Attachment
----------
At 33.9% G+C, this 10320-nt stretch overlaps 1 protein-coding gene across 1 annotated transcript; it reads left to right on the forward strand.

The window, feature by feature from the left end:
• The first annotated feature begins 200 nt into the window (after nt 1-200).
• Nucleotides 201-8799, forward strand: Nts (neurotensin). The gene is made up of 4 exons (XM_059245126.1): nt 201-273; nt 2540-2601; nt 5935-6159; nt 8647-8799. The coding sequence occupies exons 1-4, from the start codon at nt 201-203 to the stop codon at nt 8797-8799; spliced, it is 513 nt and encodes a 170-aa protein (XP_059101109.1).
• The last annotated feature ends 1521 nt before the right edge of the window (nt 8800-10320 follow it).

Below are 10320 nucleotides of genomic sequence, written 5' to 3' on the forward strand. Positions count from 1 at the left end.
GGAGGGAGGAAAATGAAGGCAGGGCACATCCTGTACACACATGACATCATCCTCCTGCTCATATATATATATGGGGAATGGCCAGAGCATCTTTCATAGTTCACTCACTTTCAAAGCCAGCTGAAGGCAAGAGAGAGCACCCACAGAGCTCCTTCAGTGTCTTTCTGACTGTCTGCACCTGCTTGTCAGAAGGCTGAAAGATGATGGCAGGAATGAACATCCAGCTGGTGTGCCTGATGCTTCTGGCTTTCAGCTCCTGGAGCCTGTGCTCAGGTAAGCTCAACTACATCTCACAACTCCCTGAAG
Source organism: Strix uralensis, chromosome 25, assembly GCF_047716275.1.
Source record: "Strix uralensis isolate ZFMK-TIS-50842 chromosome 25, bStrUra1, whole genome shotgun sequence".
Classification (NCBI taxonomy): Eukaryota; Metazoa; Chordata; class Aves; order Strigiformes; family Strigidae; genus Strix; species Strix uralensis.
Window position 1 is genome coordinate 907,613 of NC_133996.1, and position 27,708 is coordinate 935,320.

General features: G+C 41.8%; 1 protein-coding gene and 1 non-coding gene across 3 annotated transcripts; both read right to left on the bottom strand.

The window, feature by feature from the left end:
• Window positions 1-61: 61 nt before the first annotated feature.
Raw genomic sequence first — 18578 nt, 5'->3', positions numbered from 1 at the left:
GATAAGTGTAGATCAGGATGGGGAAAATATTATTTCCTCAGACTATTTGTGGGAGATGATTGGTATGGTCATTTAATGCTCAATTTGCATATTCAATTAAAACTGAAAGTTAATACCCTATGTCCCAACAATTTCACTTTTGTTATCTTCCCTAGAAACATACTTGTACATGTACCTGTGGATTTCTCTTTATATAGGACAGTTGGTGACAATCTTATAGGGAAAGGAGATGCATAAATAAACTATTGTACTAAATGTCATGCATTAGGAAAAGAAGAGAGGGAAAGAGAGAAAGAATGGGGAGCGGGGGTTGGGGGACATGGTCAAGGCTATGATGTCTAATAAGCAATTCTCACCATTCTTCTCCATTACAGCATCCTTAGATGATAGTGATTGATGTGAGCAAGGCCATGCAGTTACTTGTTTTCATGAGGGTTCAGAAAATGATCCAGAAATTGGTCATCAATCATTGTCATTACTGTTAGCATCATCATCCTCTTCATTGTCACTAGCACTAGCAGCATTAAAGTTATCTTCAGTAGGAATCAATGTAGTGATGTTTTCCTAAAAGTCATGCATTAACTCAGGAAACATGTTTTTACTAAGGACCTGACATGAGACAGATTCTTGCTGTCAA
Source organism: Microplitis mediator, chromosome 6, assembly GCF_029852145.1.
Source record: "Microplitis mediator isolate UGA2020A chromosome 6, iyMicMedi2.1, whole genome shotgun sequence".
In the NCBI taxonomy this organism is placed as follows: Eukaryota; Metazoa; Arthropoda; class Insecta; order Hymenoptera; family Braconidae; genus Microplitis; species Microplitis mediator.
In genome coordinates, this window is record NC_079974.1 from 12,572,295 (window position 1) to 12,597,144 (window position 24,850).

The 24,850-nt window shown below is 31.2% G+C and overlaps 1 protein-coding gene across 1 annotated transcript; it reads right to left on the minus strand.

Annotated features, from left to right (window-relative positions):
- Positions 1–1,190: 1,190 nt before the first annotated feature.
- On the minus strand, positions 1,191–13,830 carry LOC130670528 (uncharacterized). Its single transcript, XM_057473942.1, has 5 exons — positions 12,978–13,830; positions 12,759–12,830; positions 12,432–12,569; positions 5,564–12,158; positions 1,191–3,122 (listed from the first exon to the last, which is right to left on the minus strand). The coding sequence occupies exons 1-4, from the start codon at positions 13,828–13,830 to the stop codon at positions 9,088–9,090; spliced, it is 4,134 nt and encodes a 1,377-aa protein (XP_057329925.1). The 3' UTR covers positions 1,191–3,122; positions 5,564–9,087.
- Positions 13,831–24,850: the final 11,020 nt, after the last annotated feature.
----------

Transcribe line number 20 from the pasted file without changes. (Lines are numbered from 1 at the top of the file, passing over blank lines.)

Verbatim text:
In genome coordinates, this window is record NC_079974.1 from 12,572,295 (window position 1) to 12,597,144 (window position 24,850).